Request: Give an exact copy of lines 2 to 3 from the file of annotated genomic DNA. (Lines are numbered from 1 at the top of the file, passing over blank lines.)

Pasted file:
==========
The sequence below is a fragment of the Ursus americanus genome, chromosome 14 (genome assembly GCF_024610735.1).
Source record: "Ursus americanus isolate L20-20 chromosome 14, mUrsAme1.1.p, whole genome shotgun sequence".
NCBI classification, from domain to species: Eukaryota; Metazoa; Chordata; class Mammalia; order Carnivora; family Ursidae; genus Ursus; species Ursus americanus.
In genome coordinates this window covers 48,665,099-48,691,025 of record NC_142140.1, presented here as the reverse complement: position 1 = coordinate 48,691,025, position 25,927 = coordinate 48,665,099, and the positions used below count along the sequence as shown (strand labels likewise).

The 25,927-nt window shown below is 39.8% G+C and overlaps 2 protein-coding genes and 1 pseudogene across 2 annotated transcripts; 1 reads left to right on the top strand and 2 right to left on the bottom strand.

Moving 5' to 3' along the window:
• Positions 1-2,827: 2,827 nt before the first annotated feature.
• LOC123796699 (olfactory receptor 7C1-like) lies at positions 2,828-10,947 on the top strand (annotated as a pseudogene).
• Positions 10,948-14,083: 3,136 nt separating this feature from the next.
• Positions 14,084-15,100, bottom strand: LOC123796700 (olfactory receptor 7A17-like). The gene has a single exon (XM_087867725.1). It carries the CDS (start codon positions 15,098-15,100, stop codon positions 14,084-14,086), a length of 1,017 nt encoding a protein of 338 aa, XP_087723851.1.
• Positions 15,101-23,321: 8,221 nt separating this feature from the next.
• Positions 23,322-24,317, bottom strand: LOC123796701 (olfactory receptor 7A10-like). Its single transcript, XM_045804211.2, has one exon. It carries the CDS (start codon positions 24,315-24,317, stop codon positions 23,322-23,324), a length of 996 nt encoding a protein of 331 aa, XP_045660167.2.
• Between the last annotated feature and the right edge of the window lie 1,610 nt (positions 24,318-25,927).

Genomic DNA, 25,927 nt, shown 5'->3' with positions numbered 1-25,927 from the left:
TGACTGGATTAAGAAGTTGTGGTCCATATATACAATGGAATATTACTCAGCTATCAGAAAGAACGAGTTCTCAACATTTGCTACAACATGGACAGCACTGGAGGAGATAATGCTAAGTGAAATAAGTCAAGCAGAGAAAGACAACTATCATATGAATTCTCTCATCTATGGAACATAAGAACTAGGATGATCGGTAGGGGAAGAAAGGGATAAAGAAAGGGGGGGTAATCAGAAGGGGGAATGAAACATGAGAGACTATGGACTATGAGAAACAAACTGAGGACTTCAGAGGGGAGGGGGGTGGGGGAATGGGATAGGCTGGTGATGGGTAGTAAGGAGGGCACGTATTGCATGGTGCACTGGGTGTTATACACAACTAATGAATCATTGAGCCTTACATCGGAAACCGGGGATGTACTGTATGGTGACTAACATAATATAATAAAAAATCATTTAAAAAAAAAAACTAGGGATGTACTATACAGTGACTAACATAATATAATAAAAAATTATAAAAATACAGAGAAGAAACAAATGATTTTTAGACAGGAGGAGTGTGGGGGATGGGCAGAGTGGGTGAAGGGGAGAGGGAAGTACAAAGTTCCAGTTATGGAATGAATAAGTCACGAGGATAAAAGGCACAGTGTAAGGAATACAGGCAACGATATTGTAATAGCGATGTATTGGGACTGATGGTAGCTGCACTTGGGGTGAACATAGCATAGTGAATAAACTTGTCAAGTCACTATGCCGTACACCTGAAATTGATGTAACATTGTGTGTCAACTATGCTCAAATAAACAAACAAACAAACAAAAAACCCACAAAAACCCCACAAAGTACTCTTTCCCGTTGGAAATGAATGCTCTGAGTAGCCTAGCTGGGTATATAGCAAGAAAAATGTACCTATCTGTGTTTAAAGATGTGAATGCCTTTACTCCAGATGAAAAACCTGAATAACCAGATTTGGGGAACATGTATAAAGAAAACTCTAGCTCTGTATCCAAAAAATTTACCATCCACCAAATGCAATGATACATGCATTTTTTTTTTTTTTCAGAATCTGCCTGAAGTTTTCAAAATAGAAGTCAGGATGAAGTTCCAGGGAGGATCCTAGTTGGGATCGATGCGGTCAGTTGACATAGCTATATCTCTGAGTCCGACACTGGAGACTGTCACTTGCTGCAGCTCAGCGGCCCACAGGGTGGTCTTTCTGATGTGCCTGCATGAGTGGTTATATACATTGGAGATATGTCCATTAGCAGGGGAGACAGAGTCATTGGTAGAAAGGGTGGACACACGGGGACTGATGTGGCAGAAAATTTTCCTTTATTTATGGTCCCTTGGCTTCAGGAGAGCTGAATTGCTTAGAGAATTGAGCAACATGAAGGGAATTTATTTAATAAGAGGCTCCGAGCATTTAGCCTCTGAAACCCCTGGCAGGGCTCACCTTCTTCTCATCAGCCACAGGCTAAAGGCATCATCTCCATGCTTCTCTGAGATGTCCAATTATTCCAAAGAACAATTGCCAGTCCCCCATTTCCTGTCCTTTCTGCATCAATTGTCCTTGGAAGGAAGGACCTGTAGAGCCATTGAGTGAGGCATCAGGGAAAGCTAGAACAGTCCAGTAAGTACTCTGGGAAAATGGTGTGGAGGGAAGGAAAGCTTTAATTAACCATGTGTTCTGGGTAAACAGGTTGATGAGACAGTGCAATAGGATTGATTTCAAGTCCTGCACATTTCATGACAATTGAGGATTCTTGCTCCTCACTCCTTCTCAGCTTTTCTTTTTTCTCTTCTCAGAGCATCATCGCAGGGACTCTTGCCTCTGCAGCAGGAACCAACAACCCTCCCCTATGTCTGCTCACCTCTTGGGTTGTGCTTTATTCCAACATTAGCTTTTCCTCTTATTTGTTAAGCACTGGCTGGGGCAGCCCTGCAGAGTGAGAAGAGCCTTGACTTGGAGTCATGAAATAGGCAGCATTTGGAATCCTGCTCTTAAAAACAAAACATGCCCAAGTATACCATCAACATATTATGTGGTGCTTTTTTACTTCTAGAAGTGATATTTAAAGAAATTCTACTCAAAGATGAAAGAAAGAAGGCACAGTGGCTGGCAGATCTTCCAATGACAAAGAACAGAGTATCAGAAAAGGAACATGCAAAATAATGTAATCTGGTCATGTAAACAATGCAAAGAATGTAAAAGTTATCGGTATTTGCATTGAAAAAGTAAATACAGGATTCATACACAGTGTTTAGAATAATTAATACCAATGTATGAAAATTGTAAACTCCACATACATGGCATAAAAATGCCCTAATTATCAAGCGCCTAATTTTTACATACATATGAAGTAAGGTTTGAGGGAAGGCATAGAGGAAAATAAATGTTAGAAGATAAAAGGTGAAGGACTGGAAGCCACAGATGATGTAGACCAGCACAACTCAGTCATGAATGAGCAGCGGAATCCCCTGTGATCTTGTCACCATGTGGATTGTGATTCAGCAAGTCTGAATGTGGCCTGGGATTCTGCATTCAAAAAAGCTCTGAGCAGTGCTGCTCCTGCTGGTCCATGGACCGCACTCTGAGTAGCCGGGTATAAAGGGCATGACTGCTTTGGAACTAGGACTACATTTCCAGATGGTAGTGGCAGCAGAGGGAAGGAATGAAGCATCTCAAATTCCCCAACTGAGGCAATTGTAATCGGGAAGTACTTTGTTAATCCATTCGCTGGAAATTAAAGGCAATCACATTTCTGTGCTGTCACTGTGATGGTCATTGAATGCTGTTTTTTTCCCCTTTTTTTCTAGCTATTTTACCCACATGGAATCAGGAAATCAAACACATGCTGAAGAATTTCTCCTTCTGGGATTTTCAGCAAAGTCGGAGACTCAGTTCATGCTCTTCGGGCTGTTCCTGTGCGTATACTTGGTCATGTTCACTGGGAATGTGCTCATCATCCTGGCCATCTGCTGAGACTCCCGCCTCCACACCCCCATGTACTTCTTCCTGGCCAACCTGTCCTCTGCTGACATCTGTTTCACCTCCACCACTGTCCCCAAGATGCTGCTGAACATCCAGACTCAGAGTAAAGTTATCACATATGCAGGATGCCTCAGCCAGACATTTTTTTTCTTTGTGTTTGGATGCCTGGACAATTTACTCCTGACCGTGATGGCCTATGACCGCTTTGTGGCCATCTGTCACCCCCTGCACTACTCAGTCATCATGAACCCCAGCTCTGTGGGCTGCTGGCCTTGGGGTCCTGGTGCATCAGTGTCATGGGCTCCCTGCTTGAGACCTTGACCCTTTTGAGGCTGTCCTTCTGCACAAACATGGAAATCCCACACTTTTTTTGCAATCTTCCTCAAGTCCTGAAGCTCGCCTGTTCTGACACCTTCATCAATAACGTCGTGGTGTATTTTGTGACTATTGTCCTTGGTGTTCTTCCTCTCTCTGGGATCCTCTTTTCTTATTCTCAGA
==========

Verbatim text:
Source record: "Ursus americanus isolate L20-20 chromosome 14, mUrsAme1.1.p, whole genome shotgun sequence".
NCBI classification, from domain to species: Eukaryota; Metazoa; Chordata; class Mammalia; order Carnivora; family Ursidae; genus Ursus; species Ursus americanus.